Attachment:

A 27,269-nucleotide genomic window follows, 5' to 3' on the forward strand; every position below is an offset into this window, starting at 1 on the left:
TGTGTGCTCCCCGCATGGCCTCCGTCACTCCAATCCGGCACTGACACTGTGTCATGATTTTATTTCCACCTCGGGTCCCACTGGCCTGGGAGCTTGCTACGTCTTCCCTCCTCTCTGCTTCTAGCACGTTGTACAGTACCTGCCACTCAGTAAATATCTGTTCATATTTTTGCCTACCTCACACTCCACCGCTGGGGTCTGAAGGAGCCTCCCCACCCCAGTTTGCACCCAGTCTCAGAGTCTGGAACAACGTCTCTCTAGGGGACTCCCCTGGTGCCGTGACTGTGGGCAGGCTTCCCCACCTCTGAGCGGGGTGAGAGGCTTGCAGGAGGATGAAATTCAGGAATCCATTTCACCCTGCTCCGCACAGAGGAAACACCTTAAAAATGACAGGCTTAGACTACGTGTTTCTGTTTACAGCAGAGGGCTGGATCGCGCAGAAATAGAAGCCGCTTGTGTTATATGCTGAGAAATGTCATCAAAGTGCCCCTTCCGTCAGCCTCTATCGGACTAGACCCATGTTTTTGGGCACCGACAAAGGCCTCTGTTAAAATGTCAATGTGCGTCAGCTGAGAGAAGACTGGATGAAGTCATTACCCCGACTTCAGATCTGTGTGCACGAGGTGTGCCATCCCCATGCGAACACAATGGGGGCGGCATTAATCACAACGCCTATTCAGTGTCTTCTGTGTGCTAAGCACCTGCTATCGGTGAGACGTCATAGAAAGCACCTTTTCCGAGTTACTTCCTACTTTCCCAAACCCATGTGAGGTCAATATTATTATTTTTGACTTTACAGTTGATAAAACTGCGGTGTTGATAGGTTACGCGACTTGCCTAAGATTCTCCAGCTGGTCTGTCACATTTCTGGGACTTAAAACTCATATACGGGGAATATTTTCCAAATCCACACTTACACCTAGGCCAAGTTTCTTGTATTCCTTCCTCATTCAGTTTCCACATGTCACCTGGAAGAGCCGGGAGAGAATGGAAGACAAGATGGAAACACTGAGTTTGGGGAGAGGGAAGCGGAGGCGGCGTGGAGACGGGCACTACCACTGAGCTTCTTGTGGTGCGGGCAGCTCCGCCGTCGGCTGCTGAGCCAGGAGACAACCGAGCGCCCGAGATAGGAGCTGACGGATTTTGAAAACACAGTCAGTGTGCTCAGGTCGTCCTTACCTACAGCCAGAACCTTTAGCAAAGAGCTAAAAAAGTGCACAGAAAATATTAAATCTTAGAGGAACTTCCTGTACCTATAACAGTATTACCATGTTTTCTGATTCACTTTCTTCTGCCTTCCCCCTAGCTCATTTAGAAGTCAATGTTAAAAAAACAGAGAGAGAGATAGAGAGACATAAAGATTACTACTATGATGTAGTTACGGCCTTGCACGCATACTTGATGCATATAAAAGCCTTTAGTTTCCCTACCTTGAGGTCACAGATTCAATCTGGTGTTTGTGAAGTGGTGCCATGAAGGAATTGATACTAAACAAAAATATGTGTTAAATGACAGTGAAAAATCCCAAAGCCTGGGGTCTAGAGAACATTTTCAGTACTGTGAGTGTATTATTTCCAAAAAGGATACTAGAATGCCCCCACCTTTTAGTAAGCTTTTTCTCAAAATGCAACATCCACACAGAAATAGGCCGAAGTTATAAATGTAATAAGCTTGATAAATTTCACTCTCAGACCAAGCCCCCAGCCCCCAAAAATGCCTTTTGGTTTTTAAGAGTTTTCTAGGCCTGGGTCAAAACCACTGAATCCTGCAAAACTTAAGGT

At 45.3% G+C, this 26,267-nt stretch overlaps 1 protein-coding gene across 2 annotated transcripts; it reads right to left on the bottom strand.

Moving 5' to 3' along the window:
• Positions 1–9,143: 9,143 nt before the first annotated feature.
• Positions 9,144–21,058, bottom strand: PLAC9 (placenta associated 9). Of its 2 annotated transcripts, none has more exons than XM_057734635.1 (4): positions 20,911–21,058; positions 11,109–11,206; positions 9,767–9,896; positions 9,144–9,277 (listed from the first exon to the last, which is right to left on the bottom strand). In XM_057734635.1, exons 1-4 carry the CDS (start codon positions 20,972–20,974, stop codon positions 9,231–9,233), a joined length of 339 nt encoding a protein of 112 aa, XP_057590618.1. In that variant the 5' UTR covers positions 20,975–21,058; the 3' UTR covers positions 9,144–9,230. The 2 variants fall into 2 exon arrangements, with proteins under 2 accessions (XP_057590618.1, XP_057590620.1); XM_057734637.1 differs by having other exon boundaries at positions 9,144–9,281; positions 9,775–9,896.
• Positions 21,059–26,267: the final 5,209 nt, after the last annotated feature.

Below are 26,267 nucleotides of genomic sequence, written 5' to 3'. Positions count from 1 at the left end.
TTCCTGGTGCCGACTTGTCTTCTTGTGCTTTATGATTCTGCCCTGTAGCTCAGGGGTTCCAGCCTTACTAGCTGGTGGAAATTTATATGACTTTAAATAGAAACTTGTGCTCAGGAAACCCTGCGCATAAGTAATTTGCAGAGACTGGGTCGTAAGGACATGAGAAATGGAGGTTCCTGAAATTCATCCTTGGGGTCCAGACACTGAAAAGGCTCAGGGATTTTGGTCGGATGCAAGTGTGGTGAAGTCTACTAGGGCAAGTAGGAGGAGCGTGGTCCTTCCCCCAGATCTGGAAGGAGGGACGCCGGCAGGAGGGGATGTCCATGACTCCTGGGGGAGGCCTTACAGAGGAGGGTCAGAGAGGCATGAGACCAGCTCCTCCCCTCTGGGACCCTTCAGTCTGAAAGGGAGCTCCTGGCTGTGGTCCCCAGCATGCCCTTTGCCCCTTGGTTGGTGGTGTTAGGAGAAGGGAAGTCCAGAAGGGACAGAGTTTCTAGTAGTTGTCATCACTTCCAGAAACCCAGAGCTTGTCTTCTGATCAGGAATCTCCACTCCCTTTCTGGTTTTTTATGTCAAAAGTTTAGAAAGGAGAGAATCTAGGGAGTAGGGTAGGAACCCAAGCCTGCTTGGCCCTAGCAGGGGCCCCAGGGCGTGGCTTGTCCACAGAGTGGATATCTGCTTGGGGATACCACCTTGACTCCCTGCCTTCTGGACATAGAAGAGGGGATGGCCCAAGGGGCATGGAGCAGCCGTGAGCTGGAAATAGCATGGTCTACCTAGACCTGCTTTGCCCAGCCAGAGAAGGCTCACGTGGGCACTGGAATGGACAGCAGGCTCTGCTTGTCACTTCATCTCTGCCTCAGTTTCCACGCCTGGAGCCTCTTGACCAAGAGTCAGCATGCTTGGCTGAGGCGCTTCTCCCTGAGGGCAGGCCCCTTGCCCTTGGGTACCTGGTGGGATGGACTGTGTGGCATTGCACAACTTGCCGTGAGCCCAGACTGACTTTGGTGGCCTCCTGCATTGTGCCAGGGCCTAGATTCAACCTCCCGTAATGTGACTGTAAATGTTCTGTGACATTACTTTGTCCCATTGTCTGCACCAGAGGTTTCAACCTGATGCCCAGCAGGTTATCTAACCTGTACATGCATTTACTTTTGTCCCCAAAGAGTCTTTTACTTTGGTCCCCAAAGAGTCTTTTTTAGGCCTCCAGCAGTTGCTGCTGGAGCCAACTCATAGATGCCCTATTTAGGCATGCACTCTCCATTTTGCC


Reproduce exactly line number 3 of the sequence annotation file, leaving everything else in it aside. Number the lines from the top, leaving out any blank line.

At 45.3% G+C, this 26,267-nt stretch overlaps 1 protein-coding gene across 2 annotated transcripts; it reads right to left on the bottom strand.